The ever-increasing density of virtual infrastructures, and the need to scale databases larger than ever, is creating an ongoing need for faster storage. And while flash has become the “go to” performance option, there are environments that still need more. Nonvolatile DRAM is the heir apparent, but it often requires customized motherboards to implement, for which widespread availability could be years away. Netlist, pioneer of NVRAM, has introduced a product that is viable for most data centers right now: the EXPRESSvaultTM EV3.
The Flash Problem
While flash has solved many performance problems, it also creates a few. First there is a legitimate concern over flash wear, especially if the environment is write-heavy. There is also a concern about performance. While flash is fast compared to hard disk drives it’s slow when compared to RAM, especially, again, on writes.
But flash does have two compelling advantages over DRAM. First it is less expensive and second, it is nonvolatile. This means that if power is removed from the server, flash does not lose the data it stored; but DRAM does.
The EXPRESSvaultTM EV3
Netlist’s EXPRESSvaultTM EV3 is a nonvolatile implementation of DRAM, where DRAM is protected from power loss by a capacitor, which provides enough power for the data to be copied to flash. These three components are installed on an industry standard PCIe board, making the solution ready to use the day it ships, no motherboard or ROM bios tweaks required. The ExpressVault EV3 comes in 4GB, 8GB and 16GB capacities and backup of RAM can be done in 24 to 96 seconds.
Use Cases for EXPRESSvaultTM EV3
While the above capacity sizes may seem small by today’s flash standards, they are perfectly sized for write caching and the metadata table storage typically used by deduplication and snapshot engines, as well as file systems. Since EXPRESSvaultTM EV3 uses an industry standard PCIe card, storage system integrators and even traditional data centers can adopt the technology as a safe way to accelerate write I/O and metadata table information. At 6.5GB per second write speed and 400K IOPS, bandwidth and latency characteristics of EV3 are order of magnitudes superior to PCIe SSD, and at fraction of the cost.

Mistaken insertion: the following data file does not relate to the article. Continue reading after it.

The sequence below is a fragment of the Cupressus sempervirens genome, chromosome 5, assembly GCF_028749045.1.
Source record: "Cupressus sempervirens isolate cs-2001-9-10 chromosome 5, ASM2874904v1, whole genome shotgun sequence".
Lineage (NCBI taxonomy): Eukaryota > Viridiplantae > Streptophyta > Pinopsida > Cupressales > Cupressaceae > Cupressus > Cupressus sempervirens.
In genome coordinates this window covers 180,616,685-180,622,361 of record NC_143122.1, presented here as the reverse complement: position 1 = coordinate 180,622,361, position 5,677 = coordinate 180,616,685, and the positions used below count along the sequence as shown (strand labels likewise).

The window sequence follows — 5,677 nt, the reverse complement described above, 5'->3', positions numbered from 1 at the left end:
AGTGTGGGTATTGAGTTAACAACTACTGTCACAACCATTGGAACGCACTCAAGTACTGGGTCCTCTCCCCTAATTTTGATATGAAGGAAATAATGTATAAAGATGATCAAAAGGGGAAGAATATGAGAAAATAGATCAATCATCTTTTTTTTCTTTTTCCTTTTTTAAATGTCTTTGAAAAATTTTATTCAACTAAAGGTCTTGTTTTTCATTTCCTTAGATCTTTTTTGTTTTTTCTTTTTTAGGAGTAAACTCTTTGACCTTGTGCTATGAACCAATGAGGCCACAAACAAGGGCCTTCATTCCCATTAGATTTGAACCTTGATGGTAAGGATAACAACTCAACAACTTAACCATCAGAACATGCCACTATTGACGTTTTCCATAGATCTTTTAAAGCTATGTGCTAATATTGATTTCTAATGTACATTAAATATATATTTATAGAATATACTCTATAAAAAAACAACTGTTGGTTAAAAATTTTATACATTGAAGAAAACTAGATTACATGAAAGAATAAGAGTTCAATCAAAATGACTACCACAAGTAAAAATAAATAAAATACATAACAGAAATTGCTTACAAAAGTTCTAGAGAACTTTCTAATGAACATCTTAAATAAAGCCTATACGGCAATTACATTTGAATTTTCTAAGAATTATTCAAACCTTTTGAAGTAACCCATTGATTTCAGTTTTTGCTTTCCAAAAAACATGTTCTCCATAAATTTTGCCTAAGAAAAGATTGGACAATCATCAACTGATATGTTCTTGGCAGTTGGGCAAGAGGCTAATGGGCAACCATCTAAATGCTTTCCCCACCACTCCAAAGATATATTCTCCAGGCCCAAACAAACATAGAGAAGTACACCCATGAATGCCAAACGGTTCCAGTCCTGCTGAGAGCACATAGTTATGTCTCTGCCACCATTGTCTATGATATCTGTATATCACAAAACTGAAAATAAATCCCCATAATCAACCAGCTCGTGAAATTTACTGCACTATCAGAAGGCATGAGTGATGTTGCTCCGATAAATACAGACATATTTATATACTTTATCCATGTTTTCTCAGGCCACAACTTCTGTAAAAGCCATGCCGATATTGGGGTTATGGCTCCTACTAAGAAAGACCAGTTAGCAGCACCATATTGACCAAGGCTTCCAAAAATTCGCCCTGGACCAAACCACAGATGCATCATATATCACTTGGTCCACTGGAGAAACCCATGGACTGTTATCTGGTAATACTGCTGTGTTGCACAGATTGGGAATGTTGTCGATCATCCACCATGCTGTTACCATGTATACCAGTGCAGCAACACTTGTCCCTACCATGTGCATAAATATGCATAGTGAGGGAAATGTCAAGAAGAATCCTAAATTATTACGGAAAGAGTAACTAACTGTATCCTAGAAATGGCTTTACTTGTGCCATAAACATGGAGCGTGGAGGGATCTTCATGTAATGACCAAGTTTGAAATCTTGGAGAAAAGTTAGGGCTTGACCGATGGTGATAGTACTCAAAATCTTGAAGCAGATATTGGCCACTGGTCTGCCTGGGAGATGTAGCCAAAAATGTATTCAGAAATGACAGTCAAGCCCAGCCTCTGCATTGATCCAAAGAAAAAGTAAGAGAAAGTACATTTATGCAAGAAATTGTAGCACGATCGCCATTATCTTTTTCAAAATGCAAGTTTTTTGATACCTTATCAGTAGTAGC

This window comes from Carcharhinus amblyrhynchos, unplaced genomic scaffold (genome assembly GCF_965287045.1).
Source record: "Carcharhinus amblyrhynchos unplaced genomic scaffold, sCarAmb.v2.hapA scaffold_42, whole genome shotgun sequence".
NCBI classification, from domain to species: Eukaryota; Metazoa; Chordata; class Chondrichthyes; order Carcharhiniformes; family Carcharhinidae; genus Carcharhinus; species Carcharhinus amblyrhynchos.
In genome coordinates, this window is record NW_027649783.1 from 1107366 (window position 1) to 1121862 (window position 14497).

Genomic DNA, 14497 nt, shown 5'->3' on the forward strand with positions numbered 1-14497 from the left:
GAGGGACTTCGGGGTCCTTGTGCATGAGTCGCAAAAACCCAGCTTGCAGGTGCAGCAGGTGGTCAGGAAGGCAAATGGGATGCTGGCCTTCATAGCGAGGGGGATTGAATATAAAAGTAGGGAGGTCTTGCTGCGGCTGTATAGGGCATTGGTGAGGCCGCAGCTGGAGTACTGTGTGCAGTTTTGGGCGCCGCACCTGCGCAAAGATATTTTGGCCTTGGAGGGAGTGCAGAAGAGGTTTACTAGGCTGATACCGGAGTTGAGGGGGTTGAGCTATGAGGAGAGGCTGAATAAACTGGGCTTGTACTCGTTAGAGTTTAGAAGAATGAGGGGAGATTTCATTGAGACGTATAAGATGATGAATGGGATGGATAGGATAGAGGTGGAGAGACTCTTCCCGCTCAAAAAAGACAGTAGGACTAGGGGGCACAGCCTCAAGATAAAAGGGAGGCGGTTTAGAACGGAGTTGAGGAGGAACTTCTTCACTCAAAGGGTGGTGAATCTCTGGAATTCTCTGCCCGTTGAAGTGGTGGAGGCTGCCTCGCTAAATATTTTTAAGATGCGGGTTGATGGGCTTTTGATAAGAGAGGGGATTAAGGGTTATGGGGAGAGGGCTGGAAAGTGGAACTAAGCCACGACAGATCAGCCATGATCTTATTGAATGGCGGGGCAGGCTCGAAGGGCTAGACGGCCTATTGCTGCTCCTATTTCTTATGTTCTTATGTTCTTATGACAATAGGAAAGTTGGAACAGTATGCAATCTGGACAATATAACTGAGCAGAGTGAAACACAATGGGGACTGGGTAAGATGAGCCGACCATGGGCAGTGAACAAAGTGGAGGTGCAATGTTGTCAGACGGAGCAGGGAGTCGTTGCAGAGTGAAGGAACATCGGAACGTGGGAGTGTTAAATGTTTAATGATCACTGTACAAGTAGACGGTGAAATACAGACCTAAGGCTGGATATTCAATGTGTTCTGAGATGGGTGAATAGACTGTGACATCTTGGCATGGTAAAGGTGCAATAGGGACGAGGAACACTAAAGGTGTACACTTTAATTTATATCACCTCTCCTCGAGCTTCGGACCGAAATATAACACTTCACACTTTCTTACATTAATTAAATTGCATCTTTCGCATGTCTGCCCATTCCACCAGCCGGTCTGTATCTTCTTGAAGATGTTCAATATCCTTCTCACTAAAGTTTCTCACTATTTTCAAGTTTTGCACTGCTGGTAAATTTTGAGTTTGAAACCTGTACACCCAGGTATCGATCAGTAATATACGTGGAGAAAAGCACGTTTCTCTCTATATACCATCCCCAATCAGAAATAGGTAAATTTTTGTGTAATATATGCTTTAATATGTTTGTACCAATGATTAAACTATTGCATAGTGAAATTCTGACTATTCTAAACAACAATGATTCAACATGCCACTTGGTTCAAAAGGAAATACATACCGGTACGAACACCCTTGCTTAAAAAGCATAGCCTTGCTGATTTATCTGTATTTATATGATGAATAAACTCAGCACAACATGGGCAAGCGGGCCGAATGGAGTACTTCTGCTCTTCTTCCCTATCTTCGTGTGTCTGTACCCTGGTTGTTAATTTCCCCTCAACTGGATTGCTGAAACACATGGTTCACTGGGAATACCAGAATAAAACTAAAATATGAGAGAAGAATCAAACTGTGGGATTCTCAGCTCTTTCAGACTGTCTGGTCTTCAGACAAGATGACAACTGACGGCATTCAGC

It seems like the most obvious market for the EXPRESSvaultTM EV3 is as an OEM solution for storage system builders. Cisco and Nimble Storage are already customers. Using EXPRESSvaultTM to store deduplication tables and as a write I/O ‘shock absorber’ would allow all-flash array vendors to extend the performance and life expectancy of their storage systems significantly. This write-based application might even enable the safe and durable use of TLC flash, which would give the vendors the opportunity to adopt such a configuration at a significant price advantage without sacrificing too much performance.
The only roadblock to widespread adoption is the board’s limited compatibility, currently Linux (CentOS / RedHat). Although not an issue for storage system builders, since their products often have Linux at the core, a Linux-only driver might be problematic for data centers. If Netlist would add VMware driver support then it would be easier for software defined storage solutions like VMware’s VSAN, Atlantis’ USX, Maxta, Nutanix and others to support the hardware, allowing users to easily implement a high performance, software defined virtual infrastructure.